From his paddleboard rental tent at the far end of Ipanema Beach, Paulo Vitor Breves has ample opportunity to observe the beachgoing Olympic tourist in his new foreign habitat.
Several distinct traits identify the gringo, he notes. Most foreigners pick up their rubbish instead of leaving it strewn across the sand. The women hide behind towels and awkwardly shimmy out of their bulky outer clothes. And that vast bottom half of the tourist swimsuit always comes as a shocker.
“Their bikinis look like underpants,” says Breves.
The beaches of Rio are governed by intricate protocols. Where to sit, what to eat, how to interact with your fellow half-naked man. When the world’s tourists come galumphing in for two weeks during the Olympics, smeared with mosquito repellent, wearing backpacks on their chests and sneakers in the sand, they are bound to be breaking several invisible and inviolate rules.
So let us stop pretending that we care so much about archery and dressage and take a stroll down Ipanema. We, of course, see the Brazilians, with their floss-sized bikinis and snug sunga shorts, but how do they see us?
“They drink. A lot,” says Alexandre Conceição, 27, who studies the tourists while tending to beach chairs and umbrellas at a stand called Barraca Mineiro. He is used to Brazilians enjoying an icy beer. But some foreigners “get so drunk on caipirinhas that they fall asleep and their friends have to carry them home.”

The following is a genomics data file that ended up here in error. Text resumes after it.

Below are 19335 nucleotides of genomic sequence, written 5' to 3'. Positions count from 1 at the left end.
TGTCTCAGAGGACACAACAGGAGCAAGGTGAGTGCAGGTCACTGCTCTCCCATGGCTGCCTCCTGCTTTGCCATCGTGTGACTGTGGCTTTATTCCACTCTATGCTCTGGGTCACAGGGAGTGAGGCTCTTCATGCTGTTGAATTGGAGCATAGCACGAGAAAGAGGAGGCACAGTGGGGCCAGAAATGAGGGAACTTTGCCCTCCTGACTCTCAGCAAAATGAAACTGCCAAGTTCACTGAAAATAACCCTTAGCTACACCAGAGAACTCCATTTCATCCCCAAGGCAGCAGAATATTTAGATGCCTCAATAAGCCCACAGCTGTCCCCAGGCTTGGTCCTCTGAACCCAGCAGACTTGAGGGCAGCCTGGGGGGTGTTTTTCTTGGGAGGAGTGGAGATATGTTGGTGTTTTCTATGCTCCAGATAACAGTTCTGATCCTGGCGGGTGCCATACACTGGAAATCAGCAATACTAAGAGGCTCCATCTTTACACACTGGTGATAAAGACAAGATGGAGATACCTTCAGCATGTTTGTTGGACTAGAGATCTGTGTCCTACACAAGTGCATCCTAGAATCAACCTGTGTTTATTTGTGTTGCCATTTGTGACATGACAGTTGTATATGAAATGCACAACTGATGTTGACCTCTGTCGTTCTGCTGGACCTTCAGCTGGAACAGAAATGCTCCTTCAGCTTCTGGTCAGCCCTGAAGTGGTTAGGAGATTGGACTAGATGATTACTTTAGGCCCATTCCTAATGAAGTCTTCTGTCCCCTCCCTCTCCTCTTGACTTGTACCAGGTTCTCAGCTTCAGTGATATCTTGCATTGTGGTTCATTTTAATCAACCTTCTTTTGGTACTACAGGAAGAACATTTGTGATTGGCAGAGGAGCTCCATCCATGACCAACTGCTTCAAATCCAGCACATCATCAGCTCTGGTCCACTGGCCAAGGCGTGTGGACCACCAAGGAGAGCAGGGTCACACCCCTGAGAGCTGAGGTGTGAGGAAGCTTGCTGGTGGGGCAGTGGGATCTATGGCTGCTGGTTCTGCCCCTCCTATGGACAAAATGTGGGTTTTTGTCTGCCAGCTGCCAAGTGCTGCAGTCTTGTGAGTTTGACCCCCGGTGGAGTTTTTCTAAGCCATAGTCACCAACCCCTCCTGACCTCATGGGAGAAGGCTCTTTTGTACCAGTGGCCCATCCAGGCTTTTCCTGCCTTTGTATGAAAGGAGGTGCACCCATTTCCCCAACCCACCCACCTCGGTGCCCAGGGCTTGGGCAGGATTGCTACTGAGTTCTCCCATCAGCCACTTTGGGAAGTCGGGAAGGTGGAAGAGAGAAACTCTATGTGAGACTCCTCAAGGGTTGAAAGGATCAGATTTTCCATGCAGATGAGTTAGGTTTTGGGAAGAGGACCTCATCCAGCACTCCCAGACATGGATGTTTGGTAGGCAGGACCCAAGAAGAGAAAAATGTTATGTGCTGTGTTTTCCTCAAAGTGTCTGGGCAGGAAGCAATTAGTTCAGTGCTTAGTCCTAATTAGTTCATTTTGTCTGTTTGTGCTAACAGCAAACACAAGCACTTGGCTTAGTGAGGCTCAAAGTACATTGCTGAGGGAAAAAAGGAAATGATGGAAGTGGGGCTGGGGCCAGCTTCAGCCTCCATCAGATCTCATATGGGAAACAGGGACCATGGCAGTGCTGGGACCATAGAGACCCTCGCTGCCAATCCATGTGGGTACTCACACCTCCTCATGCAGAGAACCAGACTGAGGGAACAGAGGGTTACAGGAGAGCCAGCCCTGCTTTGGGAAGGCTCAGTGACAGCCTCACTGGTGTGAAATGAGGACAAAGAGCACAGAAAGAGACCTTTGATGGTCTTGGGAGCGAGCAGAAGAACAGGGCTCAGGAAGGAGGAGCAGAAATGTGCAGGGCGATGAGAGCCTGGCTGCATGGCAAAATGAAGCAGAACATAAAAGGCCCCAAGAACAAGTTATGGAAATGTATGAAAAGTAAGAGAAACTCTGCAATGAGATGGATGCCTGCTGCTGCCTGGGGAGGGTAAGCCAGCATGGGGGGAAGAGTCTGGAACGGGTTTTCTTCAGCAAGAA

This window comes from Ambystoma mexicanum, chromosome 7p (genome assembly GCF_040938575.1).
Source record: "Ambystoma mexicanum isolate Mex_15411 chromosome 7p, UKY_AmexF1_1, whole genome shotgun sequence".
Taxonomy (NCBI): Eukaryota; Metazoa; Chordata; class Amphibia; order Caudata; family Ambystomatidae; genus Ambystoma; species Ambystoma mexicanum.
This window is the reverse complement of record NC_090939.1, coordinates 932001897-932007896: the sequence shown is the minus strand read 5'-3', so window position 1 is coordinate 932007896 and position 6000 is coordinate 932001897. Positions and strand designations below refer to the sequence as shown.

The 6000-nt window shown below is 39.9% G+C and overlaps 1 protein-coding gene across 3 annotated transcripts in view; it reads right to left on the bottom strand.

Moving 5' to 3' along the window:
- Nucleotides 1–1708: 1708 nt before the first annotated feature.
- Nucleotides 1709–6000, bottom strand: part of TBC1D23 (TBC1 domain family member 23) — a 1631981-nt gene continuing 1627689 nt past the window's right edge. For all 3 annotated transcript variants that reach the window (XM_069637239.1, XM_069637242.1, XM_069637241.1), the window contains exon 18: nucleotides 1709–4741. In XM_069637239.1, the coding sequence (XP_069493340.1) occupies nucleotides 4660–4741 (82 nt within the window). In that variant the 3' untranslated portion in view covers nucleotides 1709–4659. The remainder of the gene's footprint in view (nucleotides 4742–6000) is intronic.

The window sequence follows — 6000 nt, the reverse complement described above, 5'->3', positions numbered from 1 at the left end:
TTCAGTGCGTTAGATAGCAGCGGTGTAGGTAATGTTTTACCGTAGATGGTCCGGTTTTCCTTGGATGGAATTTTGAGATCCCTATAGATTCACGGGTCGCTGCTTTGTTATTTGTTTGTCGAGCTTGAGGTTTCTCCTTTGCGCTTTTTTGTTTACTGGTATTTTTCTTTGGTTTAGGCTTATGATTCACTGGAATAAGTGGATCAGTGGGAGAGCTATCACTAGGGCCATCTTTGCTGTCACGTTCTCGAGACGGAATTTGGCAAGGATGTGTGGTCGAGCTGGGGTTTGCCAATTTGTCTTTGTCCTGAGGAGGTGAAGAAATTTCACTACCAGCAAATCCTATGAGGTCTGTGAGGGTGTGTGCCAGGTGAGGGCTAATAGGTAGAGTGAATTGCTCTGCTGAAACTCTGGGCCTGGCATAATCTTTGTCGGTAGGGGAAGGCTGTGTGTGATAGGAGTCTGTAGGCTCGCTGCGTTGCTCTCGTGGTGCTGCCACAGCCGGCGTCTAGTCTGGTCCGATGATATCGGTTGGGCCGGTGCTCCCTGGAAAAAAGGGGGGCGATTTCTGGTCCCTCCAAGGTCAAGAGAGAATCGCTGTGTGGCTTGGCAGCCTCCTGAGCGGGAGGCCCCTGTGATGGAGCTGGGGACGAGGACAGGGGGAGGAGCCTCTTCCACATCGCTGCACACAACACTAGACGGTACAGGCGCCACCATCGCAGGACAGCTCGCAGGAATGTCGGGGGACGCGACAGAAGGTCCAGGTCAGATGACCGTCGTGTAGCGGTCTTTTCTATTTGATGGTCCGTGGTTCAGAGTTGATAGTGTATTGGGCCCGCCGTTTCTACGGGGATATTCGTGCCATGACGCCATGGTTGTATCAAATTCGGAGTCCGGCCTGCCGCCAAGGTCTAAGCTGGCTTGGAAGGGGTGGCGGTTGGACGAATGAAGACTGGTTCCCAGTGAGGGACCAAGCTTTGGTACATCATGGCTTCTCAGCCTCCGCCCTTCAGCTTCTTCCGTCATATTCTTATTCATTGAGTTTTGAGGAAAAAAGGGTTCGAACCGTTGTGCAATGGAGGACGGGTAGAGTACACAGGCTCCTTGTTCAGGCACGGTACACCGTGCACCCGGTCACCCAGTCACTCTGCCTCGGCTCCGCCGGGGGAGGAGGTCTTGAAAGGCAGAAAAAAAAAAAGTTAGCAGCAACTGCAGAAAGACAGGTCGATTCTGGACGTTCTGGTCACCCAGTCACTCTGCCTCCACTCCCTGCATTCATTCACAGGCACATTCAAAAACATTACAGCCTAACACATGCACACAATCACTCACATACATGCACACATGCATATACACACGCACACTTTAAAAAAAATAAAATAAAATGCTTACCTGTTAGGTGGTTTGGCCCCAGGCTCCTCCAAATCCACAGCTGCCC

Cariocas, as Rio residents are called, may seem casual and carefree, their city a paradise for the no-shirt, no-shoes traveller. But residents have their beach rituals. They eschew the beach towel, as it’s too heavy and cumbersome and gets all gummed up with sand. They prefer the multipurpose light cotton sarong that can be worn as a wrap or spread on the sand. The set-up process for women preparing to sunbathe, with its elaborate bikini tweaking and adjusting, seems like performance art, as does the post-beach rinse in the outdoor showers.
Cariocas don’t wear tennis shoes or socks or jeans to the beach. They laugh at goggles, and they avoid draping themselves in expensive jewellery or watches. They also respect the power of the South American sun, applying regular sunblock, and leave the farmer tans to the tourists.
“We can see the gringo from far away. Far, far, away,” says Natali Gama, a 24-year-old student lying next to a friend.
She motions to a blonde woman sitting next to them wearing a rather unsubtle green-and-yellow Brazilian-flag bikini.
“Of course, she’s not Brazilian,” says Gama.
Rio residents can often be spotted with their beach chairs moving like sundials, slowly rotating throughout the day to catch direct rays.
“Gringos always sit facing the ocean,” says Adriana Silva, 47, her back to the sea.
She and her husband, Marcelo Fischel, live just off the beach and come almost every day, sitting in the same spot, attended by the same coconut vendor. They generally enjoy the presence of tourists, with certain caveats.
“They bring cameras all the time,” she says. “We just feel sorry for them when they lose their cameras and their phones.”
Brazilians often keep their beach possessions simple: water, sunscreen, sunglasses, phone, some money and the sarong, called a canga. When the tourists lumber in with a camping backpack or, it goes without saying, a fanny pack, they’ve been marked. Leaving those possessions unattended while one goes swimming is downright alarming to the locals.